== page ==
Updated 20 May 2013

Alcoholics who smoke may face early brain ageing

Heavy drinking and chronic smoking are associated with early ageing of the brain, a research team reports.

Alcoholics who smoke have more problems with memory, problem solving and quick thinking than those who are non-smokers, researchers have found.

"The independent and interactive effects of smoking and other drug use on cognitive functioning among individuals with [alcohol dependence] are largely unknown," Alecia Dager, an associate research scientist in the department of psychiatry at Yale University, said in a journal news release. "This is problematic because many heavy drinkers also smoke. Furthermore, in treatment programs for alcoholism, the issue of smoking may be largely ignored," she noted.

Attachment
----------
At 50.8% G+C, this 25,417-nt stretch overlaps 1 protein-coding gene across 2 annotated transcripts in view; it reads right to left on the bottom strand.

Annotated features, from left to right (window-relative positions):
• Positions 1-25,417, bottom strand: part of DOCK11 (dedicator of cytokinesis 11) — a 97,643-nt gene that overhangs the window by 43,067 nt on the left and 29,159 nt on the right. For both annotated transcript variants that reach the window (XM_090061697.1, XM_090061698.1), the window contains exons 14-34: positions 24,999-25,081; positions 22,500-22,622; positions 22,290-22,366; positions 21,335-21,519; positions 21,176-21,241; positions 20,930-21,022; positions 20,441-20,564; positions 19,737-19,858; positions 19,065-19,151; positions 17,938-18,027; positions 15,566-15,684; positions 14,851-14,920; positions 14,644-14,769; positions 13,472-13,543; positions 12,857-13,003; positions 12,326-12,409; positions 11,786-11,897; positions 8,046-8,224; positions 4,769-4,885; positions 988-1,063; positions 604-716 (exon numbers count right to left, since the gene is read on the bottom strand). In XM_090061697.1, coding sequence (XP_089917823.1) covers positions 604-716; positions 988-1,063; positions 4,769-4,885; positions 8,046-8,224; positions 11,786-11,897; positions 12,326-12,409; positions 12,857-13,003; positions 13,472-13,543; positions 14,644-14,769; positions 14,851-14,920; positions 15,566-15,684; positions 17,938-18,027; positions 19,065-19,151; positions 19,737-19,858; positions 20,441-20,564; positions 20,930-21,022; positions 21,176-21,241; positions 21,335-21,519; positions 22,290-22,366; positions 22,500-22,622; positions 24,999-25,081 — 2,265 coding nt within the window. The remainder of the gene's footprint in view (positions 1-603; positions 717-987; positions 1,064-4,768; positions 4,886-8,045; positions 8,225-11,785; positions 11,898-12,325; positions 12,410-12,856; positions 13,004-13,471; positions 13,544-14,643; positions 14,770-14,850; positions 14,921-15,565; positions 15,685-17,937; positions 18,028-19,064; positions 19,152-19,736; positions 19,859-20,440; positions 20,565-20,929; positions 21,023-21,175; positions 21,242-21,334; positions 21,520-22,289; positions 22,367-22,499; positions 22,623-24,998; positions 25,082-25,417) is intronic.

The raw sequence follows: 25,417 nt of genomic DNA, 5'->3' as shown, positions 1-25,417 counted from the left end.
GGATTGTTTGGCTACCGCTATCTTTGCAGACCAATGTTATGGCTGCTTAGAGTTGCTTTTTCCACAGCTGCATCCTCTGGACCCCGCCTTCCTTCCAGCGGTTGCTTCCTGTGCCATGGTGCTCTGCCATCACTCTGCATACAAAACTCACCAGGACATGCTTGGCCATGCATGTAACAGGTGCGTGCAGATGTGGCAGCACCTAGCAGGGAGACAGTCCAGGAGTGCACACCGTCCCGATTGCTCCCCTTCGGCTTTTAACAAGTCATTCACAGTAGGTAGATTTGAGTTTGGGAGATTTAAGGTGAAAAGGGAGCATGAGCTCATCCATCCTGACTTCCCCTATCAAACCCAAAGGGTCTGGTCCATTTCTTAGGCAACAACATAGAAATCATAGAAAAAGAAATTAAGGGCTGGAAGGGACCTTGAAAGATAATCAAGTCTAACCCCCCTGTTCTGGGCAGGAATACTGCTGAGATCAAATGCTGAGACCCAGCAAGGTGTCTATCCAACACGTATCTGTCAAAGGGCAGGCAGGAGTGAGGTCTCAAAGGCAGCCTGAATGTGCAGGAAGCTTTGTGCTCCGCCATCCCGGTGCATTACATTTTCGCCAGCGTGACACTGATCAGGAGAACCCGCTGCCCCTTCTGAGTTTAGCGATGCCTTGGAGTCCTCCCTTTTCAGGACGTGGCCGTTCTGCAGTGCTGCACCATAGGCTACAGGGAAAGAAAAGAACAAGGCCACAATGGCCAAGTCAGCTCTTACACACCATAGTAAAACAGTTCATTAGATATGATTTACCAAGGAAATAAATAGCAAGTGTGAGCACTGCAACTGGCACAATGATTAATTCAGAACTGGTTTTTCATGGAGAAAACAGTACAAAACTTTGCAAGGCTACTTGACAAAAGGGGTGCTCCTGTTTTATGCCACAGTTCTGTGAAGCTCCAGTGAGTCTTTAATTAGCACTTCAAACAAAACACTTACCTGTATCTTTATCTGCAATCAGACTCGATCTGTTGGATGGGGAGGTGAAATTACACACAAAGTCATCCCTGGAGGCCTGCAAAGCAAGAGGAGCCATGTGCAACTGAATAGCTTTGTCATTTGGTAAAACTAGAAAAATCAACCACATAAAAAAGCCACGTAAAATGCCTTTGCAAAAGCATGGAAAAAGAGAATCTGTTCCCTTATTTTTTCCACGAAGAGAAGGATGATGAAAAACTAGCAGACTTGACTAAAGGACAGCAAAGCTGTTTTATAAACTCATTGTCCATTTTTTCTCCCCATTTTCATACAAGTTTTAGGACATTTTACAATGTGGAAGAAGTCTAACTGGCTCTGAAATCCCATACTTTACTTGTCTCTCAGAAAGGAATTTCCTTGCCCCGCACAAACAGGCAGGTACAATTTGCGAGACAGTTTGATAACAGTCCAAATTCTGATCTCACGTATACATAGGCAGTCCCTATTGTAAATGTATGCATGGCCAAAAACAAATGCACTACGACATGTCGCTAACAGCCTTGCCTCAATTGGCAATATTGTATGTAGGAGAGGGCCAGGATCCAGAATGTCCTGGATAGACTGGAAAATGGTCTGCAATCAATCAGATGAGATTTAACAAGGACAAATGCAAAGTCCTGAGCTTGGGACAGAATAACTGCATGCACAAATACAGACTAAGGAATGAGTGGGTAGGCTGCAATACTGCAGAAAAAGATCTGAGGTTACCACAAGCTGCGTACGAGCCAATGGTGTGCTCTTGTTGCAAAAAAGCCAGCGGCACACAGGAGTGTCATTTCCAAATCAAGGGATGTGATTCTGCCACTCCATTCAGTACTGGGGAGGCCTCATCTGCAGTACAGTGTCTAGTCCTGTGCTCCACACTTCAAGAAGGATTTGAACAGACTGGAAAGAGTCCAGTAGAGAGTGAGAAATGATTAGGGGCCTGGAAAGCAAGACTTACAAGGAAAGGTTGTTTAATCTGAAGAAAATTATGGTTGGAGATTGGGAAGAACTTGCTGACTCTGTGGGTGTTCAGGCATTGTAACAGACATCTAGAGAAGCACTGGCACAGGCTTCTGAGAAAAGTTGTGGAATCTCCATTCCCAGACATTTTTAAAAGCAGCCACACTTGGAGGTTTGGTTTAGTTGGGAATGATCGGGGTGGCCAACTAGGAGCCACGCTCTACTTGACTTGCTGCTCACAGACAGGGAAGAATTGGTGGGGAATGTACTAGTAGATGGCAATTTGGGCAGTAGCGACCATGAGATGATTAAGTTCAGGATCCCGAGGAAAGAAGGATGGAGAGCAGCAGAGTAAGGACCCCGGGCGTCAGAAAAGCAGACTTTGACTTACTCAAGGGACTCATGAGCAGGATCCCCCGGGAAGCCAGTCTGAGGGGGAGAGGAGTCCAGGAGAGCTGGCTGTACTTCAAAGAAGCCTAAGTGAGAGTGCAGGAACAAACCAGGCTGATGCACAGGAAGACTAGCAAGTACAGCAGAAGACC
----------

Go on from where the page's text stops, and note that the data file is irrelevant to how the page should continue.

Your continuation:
In contrast, among participants with alcohol problems, "never-smokers and former-smokers showed equivalent changes on all measures with increasing age as the never-smoking controls," he explained.


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